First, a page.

Keystone XL Pipeline Eminent Domain Case Heats Up In Nebraska

The fate of the controversial Keystone XL Pipeline still hangs in the balance, but a lesser known aspect of the debate now faces a court challenge in Nebraska. Three property owners in the state maintain that their elected representatives gave Governor Dave Heineman the authority to take away their land for the pipeline project.

The Nebraska State Legislature reportedly transferred ownership of the land to Governor Heineman and then through him to Keystone Pipeline XL Calgary-based builder TransCanada Corporation. The eminent domain confiscation of land violated the Nebraska State Constitution’s separation of powers, according to the lawsuit filed by the land owners.

David Domina, an attorney for the Nebraska property owners in the eminent domain case, had this to say about the Keystone XL Pipeline land acquisition:

“The legislature is not empowered to delegate power to a private company at the expense of its residents.”

The Nebraska eminent domain lawsuit is not the only court filing related to the Keystone Pipeline. Similar lawsuits have been filed by Texas landowners. A multitude of opponents to the pipeline converged on the Lancaster County Courthouse in the city of Lincoln for the eminent domain hearing. The court session lasted approximately 35 minutes. The judge told the parties involved and the packed room of spectators that she would be issuing a written ruling about the violation of state constitution claims, but did not designate a time frame for doing so.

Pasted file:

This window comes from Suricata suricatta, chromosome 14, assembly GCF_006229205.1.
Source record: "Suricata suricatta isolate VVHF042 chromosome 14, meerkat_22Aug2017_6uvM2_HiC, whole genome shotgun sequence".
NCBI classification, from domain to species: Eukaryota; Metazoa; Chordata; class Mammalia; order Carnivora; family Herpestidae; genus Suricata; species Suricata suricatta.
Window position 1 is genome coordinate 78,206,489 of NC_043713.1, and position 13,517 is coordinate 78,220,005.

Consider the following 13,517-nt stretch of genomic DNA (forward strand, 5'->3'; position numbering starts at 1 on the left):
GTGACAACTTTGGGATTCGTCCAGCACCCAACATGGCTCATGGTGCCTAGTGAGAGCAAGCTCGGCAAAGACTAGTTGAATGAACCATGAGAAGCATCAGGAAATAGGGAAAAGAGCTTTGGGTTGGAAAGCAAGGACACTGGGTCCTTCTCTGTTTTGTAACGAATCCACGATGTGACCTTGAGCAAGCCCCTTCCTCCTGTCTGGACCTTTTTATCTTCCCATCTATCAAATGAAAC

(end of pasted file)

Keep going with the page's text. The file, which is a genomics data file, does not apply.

Nebraska Attorney General Jon Bruning argued that decisions about where the pipeline would run do not violate the state separation of powers principle. State attorneys also questioned whether or not TransCanada qualifies as a “common carrier” and instead referred to the company that acquired the land as a “pipeline carrier.”

Bruning has this to say about the eminent domain challenge in court documents:

“Prior to 2011, pipeline carriers were automatically provided with eminent domain authority to construct pipelines in, across and through Nebraska.”

TransCanada representative Grady Semmens does not feel that the Nebraska eminent domain lawsuit will “impact the timing of a decision on Keystone XL.” If built as currently designed, the pipeline will connect Alberta’s oil sands to refineries on the US Gulf Coast. Since the pipeline crosses the national border between the United States and Canada, the entire project is subject to US State Department review. Both Republicans and some Democrats in Congress have been pushing for approval of the $5.3 billion project. President Barack Obama stated during a recent speech that the Keystone Pipeline would “significantly exacerbate” carbon pollution.